“Summer slide” and engaging summer school programs

There was a great piece in a recent Education Week that shared some of the work happening ‘cross the country to ensure that kids don’t suffer from “summer slide,” particularly, as the article stated, “underprivileged students who lack opportunities for enriching and educational experiences.” The article follows a RAND report called Making Summer Count that shared that research “has shown that students’ skills and knowledge often deteriorate during the summer months, with low-income students facing the largest losses. Instruction during the summer has the potential to stop these losses and propel students toward higher achievement.”

What was most intriguing to me about the summer programs highlighted in the article is their current state, with their focus on engagement, relevancy, applicability. In Baltimore, for example, project-based learning showed “students the practical applications of math by connecting the subject to something relevant.” They built robots, used math to craft jewelry, and watched as Olympian Michael Phelps used swimming and race times for a lesson on decimals.

The RAND report concurs with this approach; it concluded that “engaging enrichment experiences were also part of a quality program, as summer learning should feel ‘different’ from school-year instruction.” Summer school “providers achieved this goal both by providing enrichment experiences (e.g., fencing, kayaking, swimming) and by designing or selecting academic curricula that differed from that offered during the school year. In Pittsburgh, for example, the curriculum included the use of several different board games and other activities.” In its second year Pittsburgh’s program is called Summer Dreamers Academy, and it’s a five week academic and enrichment program for 5000 students that’s focused on mathematics, reading, and social skills. In Washington Township Schools in Indianapolis, its two-week summer program is called Learning Under the Sun and is full enrichment, as this article shared, “an opportunity for students to spend time in the summer continuing their education, but with greater emphasis on hands-on activities they don’t usually receive in a structured school-year curriculum.”

In this time of tight school district budgets, it’s good to see that some districts are committing money, time, and personnel to summer learning opportunities. The RAND report shared that in Pittsburgh, “four year-round coordinators reported working 60 hours per week during the school year and 80 hours per week during the summer to start the program.”

But why is it that summer school needs to be “different” from the regular school year, as the RAND report stated? Or better put: Why is the regular school year so different from these summer programs? There’s the suggestion that a summer program needs something darn interesting to capture the attention of its students – and that’s not true from September to June? A friend whose son just finished a week-long music camp confided that his son stated to him (and I’m paraphrasing): If the real school year were like this past week at camp, I’d be up and out of the door each morning before you and Mom.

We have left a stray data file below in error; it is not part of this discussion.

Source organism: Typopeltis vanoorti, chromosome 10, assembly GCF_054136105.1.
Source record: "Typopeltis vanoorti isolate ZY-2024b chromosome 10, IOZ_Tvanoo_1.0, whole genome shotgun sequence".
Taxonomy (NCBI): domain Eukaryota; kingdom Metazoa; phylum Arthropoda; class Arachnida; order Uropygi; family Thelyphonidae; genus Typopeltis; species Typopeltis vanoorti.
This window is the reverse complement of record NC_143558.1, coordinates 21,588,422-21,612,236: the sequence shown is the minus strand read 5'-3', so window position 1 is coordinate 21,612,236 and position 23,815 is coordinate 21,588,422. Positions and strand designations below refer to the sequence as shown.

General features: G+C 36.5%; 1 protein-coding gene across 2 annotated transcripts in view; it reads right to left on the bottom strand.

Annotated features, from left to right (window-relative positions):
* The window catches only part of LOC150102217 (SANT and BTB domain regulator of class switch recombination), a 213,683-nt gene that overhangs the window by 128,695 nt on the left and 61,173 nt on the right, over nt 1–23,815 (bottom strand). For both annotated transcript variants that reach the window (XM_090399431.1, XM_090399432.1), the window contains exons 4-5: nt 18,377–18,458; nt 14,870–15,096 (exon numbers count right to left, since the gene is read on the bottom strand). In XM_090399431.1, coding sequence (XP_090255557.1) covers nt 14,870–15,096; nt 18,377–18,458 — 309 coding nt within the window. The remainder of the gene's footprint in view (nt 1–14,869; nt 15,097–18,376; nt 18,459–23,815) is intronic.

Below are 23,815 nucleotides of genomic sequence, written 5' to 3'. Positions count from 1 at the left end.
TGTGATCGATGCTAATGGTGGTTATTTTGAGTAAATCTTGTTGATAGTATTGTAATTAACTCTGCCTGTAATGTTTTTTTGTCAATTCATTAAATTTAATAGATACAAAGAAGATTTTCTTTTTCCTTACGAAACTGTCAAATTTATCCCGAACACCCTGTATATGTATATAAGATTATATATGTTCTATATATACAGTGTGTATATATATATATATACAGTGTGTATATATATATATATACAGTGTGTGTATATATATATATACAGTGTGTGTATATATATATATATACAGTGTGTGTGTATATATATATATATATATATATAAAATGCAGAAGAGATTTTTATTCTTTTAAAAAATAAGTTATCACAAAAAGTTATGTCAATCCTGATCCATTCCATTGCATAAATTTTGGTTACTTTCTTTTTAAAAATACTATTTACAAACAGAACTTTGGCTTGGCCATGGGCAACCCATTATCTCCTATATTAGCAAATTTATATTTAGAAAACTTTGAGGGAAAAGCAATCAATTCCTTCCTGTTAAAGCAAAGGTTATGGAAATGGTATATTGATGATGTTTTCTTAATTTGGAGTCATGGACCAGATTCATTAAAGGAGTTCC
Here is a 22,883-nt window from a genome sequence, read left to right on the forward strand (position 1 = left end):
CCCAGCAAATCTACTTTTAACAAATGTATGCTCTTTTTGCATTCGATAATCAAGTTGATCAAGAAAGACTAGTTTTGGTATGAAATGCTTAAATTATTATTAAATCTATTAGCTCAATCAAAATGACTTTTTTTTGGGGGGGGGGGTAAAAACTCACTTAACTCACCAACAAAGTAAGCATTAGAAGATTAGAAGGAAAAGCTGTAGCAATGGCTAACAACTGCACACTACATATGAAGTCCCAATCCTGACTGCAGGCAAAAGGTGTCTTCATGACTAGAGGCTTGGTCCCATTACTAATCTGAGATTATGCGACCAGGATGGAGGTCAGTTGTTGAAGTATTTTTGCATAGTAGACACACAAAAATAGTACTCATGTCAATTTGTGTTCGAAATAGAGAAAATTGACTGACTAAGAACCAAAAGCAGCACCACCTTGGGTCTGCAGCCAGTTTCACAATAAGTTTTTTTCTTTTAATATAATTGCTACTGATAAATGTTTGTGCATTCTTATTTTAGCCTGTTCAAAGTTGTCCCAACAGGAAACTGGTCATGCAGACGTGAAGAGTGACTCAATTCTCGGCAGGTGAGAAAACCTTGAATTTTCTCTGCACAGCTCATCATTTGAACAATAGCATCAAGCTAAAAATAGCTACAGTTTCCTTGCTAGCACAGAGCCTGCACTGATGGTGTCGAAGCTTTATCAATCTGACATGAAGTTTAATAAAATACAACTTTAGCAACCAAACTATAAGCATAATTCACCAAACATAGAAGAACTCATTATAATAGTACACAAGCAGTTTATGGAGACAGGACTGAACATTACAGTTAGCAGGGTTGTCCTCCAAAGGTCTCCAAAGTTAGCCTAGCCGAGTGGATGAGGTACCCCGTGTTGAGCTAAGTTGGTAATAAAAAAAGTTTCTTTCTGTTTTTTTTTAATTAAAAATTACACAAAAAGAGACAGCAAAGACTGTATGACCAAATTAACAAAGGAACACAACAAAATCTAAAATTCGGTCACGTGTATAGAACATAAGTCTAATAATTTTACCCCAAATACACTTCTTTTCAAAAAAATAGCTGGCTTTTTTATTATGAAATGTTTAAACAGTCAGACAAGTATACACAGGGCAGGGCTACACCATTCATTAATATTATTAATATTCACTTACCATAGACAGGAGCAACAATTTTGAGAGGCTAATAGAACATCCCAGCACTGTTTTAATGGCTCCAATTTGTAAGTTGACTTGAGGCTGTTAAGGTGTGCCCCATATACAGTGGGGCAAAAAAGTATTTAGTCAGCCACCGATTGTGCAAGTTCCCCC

When the school year starts, let’s not forget what makes most summer programs so engaging for students: hands-on, project-based, real-world work. And while it may not be true for all summer programs, those that are held up as high quality programs can engender deep learning in their participants. In the article on the Washington Township program, one teacher helped her students build roller coasters and observed the following about them: “’They’re already thinking at that higher level. They’ve already thought of what steps to take to make it successful, what variables are involved to make things work…They know that mass is going to matter.'” Important realizations for students to make in any science class – whether it happens in the summer or during the school year.

For more information on summer learning, see too the National Summer Learning Association. The sun image came from this high school’s site. The other two pics came from the Pittsburgh Public Schools’ Summer Programs site.

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One Response to “Summer slide” and engaging summer school programs

  1. Bobbie says:

    Abner,
    During these tough buget times for many school districts, its refreshing to read about interesting summer programs for “underprivileged students who lack opportunities for enriching and educational experiences.” I especially like the question raised by the Rand Corp, “why is it that summer school needs to be “different” from the regular school year”? With all the talk of differentiating instruction to meet the needs of diverse learners, policy makers should seriously consider the question raised by the Rand Corp. These summer programs are definetly innovative!

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